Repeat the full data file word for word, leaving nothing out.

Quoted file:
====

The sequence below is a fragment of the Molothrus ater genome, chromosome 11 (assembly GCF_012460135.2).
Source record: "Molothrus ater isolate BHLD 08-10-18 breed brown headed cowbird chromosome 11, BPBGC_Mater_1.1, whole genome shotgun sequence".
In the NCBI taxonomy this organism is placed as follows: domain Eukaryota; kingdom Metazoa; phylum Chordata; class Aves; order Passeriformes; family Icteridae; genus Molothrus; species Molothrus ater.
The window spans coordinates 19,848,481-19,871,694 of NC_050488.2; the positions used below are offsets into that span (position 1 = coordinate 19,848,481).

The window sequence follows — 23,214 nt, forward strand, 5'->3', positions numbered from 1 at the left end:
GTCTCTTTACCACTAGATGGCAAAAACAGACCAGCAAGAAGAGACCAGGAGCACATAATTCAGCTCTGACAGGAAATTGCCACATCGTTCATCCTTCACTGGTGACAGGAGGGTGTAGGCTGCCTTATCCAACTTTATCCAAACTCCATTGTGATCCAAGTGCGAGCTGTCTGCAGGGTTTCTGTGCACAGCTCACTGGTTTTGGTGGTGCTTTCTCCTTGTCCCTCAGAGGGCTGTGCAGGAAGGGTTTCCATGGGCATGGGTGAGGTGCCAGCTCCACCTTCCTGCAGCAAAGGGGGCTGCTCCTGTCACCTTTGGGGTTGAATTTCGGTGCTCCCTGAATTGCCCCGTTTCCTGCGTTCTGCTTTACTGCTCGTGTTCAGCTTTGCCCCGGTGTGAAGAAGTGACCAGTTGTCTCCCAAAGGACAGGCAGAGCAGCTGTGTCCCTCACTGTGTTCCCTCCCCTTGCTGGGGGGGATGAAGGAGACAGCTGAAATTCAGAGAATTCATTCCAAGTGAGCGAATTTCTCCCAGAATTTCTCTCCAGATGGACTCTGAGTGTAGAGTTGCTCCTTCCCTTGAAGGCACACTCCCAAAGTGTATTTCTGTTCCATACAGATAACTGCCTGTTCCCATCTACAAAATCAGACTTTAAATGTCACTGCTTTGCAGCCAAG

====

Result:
The sequence below is a fragment of the Molothrus ater genome, chromosome 11 (assembly GCF_012460135.2).
Source record: "Molothrus ater isolate BHLD 08-10-18 breed brown headed cowbird chromosome 11, BPBGC_Mater_1.1, whole genome shotgun sequence".
In the NCBI taxonomy this organism is placed as follows: domain Eukaryota; kingdom Metazoa; phylum Chordata; class Aves; order Passeriformes; family Icteridae; genus Molothrus; species Molothrus ater.
The window spans coordinates 19,848,481-19,871,694 of NC_050488.2; the positions used below are offsets into that span (position 1 = coordinate 19,848,481).

The window sequence follows — 23,214 nt, forward strand, 5'->3', positions numbered from 1 at the left end:
GTCTCTTTACCACTAGATGGCAAAAACAGACCAGCAAGAAGAGACCAGGAGCACATAATTCAGCTCTGACAGGAAATTGCCACATCGTTCATCCTTCACTGGTGACAGGAGGGTGTAGGCTGCCTTATCCAACTTTATCCAAACTCCATTGTGATCCAAGTGCGAGCTGTCTGCAGGGTTTCTGTGCACAGCTCACTGGTTTTGGTGGTGCTTTCTCCTTGTCCCTCAGAGGGCTGTGCAGGAAGGGTTTCCATGGGCATGGGTGAGGTGCCAGCTCCACCTTCCTGCAGCAAAGGGGGCTGCTCCTGTCACCTTTGGGGTTGAATTTCGGTGCTCCCTGAATTGCCCCGTTTCCTGCGTTCTGCTTTACTGCTCGTGTTCAGCTTTGCCCCGGTGTGAAGAAGTGACCAGTTGTCTCCCAAAGGACAGGCAGAGCAGCTGTGTCCCTCACTGTGTTCCCTCCCCTTGCTGGGGGGGATGAAGGAGACAGCTGAAATTCAGAGAATTCATTCCAAGTGAGCGAATTTCTCCCAGAATTTCTCTCCAGATGGACTCTGAGTGTAGAGTTGCTCCTTCCCTTGAAGGCACACTCCCAAAGTGTATTTCTGTTCCATACAGATAACTGCCTGTTCCCATCTACAAAATCAGACTTTAAATGTCACTGCTTTGCAGCCAAG